by Karl Denninger, Market Ticker:
Well now, it appears there is actually a story in here regarding malware tied to Russia:
BURLINGTON, Vt. – Malware code linked to Russian hackers and found on a Vermont electric utility’s computer is further evidence of “predatory” steps taken by that country against the U.S., a Vermont Democratic congressman said Saturday.
“This attack shows how rampant Russian hacking is. It’s systemic, relentless, predatory,” Rep. Peter Welch said in a statement. “They will hack everywhere, even Vermont, in pursuit of opportunities to disrupt our country.”
Welch said the breach also underscores that sanctions President Barack Obama took against Russia this week were warranted. Russia, which has denied hacking U.S. systems, has been accused of interference in the U.S. presidential election by hacking American political sites and email accounts.
In other news the person who used that laptop was known to prefer pornographic video of sex with goats (sarc).
First off, said laptop was apparently owned by said utility but, the utility claims at least, it was not in any way connected to any part of their network, especially the parts that actually control its operations. This leads one to wonder exactly what purpose said laptop had — perhaps it was part of a meter-reading system in a company vehicle, for example.
“Vermonters and all Americans should be both alarmed and outraged that one of the world’s leading thugs, (Russian President) Vladimir Putin, has been attempting to hack our electric grid, which we rely upon to support our quality-of-life, economy, health, and safety,” the governor said in a statement.
Meh. There’s zero evidence to support that allegation. First, we don’t know how the malware got in there. The most-common means by which it “gets in there” is the installation of a program that someone thought would do something else — like, for example, play videos of people having sex with goats.
This is the dirty little secret when it comes to “rootkits” and other forms of persistent malware — it has to get into the machine somehow, and the “somehow” on modern computers requires that you give it permission to install.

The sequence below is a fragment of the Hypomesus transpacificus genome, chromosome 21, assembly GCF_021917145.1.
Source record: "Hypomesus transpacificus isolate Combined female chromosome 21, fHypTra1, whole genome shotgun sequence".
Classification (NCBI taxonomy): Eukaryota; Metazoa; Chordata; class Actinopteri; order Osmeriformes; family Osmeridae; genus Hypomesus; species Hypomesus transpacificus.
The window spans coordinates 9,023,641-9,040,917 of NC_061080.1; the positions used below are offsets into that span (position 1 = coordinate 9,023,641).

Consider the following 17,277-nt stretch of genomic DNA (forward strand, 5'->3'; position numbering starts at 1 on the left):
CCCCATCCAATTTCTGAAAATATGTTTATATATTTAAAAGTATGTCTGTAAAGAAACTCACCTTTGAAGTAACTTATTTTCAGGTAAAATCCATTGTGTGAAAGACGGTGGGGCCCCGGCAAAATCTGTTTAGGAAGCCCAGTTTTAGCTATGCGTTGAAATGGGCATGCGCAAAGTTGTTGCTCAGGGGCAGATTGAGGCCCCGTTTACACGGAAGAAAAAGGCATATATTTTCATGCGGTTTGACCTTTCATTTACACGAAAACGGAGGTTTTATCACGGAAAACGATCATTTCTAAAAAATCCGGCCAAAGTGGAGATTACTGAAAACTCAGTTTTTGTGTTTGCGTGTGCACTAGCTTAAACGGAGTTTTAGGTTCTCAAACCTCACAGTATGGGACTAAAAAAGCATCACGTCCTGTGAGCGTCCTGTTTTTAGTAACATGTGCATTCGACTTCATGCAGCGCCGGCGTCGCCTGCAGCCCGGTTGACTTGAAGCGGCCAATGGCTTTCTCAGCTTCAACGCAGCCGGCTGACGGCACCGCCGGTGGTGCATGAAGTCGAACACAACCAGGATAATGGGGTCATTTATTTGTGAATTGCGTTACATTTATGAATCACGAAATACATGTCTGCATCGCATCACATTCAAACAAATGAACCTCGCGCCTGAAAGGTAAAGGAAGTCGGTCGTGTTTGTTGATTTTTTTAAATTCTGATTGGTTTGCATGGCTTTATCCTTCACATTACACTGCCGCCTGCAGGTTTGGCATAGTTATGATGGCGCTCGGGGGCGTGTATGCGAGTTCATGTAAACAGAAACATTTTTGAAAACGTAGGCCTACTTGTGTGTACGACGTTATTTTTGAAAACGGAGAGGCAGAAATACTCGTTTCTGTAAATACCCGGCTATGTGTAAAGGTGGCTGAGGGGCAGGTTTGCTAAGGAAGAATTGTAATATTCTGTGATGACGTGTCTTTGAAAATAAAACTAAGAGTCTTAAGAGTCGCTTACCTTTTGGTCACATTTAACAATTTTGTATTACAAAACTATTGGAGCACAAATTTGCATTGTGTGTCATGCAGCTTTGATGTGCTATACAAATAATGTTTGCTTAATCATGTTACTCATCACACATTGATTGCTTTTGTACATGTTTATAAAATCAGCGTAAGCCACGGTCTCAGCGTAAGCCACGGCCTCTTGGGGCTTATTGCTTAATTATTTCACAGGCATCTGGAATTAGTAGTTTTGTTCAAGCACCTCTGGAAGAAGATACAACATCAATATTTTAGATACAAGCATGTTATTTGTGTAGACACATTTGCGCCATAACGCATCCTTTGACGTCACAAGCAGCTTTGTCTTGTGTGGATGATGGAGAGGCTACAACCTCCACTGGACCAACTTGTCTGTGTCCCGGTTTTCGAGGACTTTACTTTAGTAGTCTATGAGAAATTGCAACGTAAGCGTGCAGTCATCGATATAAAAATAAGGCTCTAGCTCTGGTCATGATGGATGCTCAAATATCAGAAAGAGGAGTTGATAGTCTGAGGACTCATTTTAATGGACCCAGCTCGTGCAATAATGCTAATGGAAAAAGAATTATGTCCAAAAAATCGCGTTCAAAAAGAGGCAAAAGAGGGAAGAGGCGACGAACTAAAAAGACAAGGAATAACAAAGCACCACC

Installation on most modern machines is inherently an act that requires elevated privileges to some degree. These privileges are (sadly) not usually very granular, so when you get the permission to do the installation if the installer has evil code in it that installer can put the evil code into the computer and protect it from being seen through normal means (and removed through normal means!) This frequently includes corrupting one or more of the system’s internal files so that absent a complete reload of the device in question it is virtually impossible to cleanly remove the evildoer’s work.
Yes, there occasionally are vulnerabilities discovered that allow “unsanctioned” installations of this sort. They’re called “privilege escalation” attacks and the really ugly part of them is not only how many of them are discovered but that the places they’re discovered are in pieces of code that execute with system privileges and thus can modify other, unrelated parts of the system and its software. Most, but not all, of these pieces of software should not be written to require that sort of privilege but software vendors do it because they’re lazy while government, commercial and individual users repeatedly give the vendors a pass instead of bending them over the table and destroying them.
Incidentally, this sort of malware is literally everywhere. It’s used by the people who “cryptolock” files and demand ransom, it is used by those who corrupt machines for the purpose of using them for “denial of service” attacks and as a means of relaying further data without being detected as the source and, sometimes, it is also used to directly target someone for data theft or corruption.
We don’t know which was the case here, but it’s a fairly good bet that this wasn’t exactly a “targeted” attack as if it was it was rather poorly-executed.
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